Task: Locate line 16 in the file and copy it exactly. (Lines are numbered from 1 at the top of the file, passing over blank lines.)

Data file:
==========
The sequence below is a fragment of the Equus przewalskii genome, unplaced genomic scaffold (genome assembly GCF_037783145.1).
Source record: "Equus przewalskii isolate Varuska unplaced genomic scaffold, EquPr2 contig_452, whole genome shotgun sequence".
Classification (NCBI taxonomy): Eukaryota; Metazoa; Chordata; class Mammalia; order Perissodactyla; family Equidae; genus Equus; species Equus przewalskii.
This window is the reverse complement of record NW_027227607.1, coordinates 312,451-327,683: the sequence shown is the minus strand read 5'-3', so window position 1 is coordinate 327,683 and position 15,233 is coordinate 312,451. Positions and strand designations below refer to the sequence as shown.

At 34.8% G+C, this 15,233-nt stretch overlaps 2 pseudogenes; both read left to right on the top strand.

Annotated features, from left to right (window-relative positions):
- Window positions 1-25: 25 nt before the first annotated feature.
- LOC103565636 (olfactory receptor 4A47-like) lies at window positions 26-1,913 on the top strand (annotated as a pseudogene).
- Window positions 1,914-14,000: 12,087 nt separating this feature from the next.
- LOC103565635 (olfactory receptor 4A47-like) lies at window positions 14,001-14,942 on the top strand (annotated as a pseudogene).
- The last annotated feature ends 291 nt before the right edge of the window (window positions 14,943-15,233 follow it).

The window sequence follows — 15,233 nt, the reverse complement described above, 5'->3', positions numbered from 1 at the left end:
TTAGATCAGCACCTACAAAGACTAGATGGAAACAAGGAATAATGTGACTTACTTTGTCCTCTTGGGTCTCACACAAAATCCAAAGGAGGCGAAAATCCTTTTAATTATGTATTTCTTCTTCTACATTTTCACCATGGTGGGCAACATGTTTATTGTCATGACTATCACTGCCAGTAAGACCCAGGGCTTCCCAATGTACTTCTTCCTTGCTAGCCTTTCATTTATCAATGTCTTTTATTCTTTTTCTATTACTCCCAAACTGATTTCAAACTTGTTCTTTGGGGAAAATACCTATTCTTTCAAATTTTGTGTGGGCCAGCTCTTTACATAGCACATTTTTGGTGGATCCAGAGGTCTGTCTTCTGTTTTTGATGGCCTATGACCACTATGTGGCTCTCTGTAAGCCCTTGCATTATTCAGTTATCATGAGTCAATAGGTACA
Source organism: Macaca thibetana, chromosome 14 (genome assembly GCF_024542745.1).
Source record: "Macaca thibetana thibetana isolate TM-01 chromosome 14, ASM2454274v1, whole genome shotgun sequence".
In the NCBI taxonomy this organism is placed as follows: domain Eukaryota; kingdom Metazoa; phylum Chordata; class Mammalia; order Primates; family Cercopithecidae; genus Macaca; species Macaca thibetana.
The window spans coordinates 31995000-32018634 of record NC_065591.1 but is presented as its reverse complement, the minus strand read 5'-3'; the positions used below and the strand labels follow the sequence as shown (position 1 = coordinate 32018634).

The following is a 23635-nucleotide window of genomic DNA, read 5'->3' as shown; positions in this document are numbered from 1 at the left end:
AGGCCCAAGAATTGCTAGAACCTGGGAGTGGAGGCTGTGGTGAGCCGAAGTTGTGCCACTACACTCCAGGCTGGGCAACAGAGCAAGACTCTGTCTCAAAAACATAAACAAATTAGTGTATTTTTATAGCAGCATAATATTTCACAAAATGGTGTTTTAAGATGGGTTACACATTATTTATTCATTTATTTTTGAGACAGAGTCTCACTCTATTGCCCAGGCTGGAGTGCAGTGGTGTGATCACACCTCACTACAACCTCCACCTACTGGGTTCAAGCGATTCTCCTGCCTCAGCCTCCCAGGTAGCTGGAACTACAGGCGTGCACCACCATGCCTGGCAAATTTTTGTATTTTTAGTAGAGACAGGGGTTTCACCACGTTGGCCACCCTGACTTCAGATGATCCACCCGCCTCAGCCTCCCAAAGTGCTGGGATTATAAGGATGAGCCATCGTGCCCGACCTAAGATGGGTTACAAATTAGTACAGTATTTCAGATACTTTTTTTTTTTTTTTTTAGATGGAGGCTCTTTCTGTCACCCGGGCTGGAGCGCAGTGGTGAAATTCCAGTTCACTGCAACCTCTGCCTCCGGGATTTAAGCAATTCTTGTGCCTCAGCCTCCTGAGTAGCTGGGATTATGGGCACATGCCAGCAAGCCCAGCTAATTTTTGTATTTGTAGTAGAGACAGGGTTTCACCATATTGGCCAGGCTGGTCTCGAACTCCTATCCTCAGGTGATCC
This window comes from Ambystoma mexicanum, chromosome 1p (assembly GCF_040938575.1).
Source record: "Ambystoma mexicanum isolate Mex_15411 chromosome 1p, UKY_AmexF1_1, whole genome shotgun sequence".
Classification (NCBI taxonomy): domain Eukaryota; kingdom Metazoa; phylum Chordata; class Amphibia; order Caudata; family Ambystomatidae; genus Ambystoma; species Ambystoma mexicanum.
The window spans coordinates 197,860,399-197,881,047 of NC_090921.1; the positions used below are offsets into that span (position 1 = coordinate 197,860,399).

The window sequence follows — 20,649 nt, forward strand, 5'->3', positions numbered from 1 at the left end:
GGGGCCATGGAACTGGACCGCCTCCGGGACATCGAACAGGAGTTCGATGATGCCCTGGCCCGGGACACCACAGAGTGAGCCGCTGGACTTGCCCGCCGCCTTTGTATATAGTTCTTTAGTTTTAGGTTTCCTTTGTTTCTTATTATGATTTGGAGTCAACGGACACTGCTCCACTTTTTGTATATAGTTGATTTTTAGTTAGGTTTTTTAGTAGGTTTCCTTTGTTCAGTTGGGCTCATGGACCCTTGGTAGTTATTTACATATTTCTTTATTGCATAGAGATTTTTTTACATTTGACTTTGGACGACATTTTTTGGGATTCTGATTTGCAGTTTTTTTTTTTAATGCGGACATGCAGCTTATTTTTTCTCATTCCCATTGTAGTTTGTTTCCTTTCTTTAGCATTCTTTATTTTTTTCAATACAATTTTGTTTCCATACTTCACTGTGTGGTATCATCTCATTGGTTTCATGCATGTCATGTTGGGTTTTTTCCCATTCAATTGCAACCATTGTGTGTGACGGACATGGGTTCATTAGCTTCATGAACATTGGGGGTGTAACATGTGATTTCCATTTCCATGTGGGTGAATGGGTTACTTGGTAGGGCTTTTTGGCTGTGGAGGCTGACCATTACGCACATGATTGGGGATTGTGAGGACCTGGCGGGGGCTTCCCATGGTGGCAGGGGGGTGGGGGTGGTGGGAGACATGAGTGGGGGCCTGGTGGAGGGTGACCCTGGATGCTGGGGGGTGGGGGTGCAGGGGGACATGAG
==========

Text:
In the NCBI taxonomy this organism is placed as follows: domain Eukaryota; kingdom Metazoa; phylum Chordata; class Mammalia; order Primates; family Cercopithecidae; genus Macaca; species Macaca thibetana.